Features, Construction and Connections
The Genesis Helium 600 uses a woofer in the subwoofer, while the satellites cover the mid and high frequencies. This is covered exclusively by the lower loudspeaker, because the “tweeter” above is purely decorative and therefore not functional. However, this is not a big special feature, even with some other inexpensive loudspeaker systems the tweeter is only decoration.
The subwoofer of the Helium 600 also serves as the base unit to which the two satellites are connected. It itself is supplied with signals via two Cinch sockets, two further Cinch sockets then forward this signal to the satellites. Each satellite has a permanently installed cable with a corresponding plug. This is a shame, because you are dependent on the given cable length and cannot replace the cable with a cable with a sleeve, for example. After all: With a length of 1.3 m each, the cables of the satellites should be sufficient for all common purposes without any problems.
The subwoofer offers volume control via a potentiometer as well as bass control directly on the loudspeaker. This covers the maximum possible range: between “nothing” and “maximum bass” everything is present.
Optionally, you can also use the cable remote control that Genesis gave the loudspeakers: The connection cable in the middle between the playback system and the subwoofer via a large rotary knob with which the volume can be adjusted. The volume is controlled by a potentiometer. When the remote control is set to zero, no signal is transmitted – regardless of what is adjusted on the subwoofer.
Whoever buys a 2.1 system in this price range must be aware of the fact that the manufacturer is still set quite tight limits by the budget. These are also evident in the Genesis Helium 600: The additional subwoofer changes the sound image quite significantly compared to similarly priced 2.0 loudspeakers, but this does not improve the sound overall by classes, but primarily only differently.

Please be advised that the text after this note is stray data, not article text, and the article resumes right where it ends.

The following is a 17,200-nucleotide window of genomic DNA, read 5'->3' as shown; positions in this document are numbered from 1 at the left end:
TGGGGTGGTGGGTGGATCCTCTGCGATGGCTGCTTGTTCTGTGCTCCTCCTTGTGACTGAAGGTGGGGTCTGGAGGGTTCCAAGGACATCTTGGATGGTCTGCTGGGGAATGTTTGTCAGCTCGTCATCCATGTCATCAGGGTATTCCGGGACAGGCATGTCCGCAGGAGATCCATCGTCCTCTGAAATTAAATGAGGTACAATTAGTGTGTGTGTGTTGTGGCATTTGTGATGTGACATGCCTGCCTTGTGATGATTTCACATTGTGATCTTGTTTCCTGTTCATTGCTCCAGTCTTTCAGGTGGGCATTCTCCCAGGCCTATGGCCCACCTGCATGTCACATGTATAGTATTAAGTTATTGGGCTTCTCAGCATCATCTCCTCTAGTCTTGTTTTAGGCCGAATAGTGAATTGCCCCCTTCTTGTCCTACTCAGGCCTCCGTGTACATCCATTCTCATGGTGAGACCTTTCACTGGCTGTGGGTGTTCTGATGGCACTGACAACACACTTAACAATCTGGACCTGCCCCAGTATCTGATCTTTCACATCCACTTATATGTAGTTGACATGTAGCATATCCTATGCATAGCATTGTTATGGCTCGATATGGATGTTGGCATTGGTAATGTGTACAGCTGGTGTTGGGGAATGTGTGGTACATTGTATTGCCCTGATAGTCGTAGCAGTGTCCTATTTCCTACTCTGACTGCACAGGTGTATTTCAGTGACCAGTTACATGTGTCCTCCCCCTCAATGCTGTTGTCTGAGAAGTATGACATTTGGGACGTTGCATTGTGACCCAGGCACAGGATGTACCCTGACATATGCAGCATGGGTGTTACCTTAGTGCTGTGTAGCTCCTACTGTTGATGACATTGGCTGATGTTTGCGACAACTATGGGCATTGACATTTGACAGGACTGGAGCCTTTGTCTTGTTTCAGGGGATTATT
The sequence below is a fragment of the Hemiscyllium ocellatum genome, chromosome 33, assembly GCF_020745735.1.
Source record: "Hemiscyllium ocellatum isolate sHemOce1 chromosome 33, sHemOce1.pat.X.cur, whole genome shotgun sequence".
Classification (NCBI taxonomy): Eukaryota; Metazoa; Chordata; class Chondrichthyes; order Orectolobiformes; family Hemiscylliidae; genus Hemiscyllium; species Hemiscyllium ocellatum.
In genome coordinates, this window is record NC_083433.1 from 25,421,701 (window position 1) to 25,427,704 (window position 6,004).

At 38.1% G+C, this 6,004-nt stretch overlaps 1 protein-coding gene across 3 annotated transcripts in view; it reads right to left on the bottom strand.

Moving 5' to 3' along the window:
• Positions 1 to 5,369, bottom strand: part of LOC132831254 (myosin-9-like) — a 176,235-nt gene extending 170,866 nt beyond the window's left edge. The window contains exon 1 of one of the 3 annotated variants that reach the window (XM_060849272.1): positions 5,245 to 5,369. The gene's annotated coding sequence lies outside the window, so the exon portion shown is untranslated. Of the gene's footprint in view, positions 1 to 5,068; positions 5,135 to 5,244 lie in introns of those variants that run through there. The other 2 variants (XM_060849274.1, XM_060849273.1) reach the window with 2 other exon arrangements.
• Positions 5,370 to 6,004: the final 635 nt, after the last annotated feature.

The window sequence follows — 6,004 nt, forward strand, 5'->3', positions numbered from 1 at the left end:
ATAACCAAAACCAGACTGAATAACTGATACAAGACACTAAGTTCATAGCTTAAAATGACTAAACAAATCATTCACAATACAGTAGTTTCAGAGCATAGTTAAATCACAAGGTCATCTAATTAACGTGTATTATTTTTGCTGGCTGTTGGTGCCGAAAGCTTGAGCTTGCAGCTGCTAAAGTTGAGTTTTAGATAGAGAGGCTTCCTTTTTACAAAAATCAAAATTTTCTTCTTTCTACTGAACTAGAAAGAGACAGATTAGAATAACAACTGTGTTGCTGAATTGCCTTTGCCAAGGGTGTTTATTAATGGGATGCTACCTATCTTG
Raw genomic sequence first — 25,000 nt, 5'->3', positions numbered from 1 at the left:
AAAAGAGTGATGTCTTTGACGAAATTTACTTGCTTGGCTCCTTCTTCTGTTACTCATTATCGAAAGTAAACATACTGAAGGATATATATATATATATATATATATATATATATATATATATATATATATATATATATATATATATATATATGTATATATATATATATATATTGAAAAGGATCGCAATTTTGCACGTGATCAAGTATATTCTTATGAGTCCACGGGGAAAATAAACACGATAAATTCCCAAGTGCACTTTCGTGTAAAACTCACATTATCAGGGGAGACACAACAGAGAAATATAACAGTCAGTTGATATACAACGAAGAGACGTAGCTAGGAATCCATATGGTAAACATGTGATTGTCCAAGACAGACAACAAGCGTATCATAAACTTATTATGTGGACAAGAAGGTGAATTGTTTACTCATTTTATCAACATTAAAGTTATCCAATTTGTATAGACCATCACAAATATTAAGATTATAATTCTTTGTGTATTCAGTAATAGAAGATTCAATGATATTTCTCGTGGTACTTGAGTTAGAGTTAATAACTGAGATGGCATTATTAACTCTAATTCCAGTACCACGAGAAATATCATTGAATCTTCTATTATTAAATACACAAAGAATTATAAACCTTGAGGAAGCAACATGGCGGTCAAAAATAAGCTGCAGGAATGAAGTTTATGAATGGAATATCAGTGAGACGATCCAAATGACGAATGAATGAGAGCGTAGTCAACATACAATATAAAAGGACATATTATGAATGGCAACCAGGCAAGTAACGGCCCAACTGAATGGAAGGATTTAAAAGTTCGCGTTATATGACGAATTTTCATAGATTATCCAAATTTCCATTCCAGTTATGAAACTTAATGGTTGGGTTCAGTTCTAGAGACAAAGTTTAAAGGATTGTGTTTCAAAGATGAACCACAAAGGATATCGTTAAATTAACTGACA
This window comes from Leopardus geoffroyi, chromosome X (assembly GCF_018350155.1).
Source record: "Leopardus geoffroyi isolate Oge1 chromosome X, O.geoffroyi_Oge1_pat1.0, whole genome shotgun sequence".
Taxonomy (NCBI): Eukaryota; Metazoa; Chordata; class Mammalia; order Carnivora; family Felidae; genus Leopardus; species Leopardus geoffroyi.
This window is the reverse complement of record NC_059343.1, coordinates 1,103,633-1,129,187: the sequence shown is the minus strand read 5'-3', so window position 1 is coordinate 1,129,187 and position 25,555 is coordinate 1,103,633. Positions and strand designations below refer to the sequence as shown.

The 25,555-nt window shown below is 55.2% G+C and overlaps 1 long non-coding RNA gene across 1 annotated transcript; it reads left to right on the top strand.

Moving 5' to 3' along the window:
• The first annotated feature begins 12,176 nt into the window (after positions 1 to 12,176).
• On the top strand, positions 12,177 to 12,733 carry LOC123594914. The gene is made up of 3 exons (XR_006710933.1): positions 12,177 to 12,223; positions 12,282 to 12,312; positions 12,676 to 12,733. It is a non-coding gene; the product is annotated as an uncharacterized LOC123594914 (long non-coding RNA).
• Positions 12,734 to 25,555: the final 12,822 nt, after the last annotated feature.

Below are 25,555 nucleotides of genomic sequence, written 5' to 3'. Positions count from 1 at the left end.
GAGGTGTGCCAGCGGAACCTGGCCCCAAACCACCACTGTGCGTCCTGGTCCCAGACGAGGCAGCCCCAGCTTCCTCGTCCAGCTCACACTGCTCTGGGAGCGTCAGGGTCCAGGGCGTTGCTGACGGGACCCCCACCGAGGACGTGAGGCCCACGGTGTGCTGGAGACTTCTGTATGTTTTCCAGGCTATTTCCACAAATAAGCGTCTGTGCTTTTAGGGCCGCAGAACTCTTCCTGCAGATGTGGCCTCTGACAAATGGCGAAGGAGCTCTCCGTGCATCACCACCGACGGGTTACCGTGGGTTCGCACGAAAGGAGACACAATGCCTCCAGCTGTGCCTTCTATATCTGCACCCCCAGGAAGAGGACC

The subwoofer enables deep, voluminous bass that is rarely found in 2.0 speakers. On the other hand, the mid-range and treble of the loudspeakers are somewhat less pronounced and offer a good but not stunning variety of details. The latter also suffers from the low position or the small dispersion field of the tweeters.
The loudspeakers are particularly effective when the subwoofer and the satellites work “separately” from each other. If some instruments are output mainly or only via the subwoofer or the satellites, an increased impression of three-dimensionality results. Of course, this has nothing to do with a real multichannel system, but the 2.1 speakers tested here still play to their strengths in exactly this situation.
The Helium 600 therefore sounds very good with music that makes use of the low frequencies. However, if the music is consistently above the low frequency range, 2.0 systems are usually superior. As usual, however, this test alone cannot replace a test listening.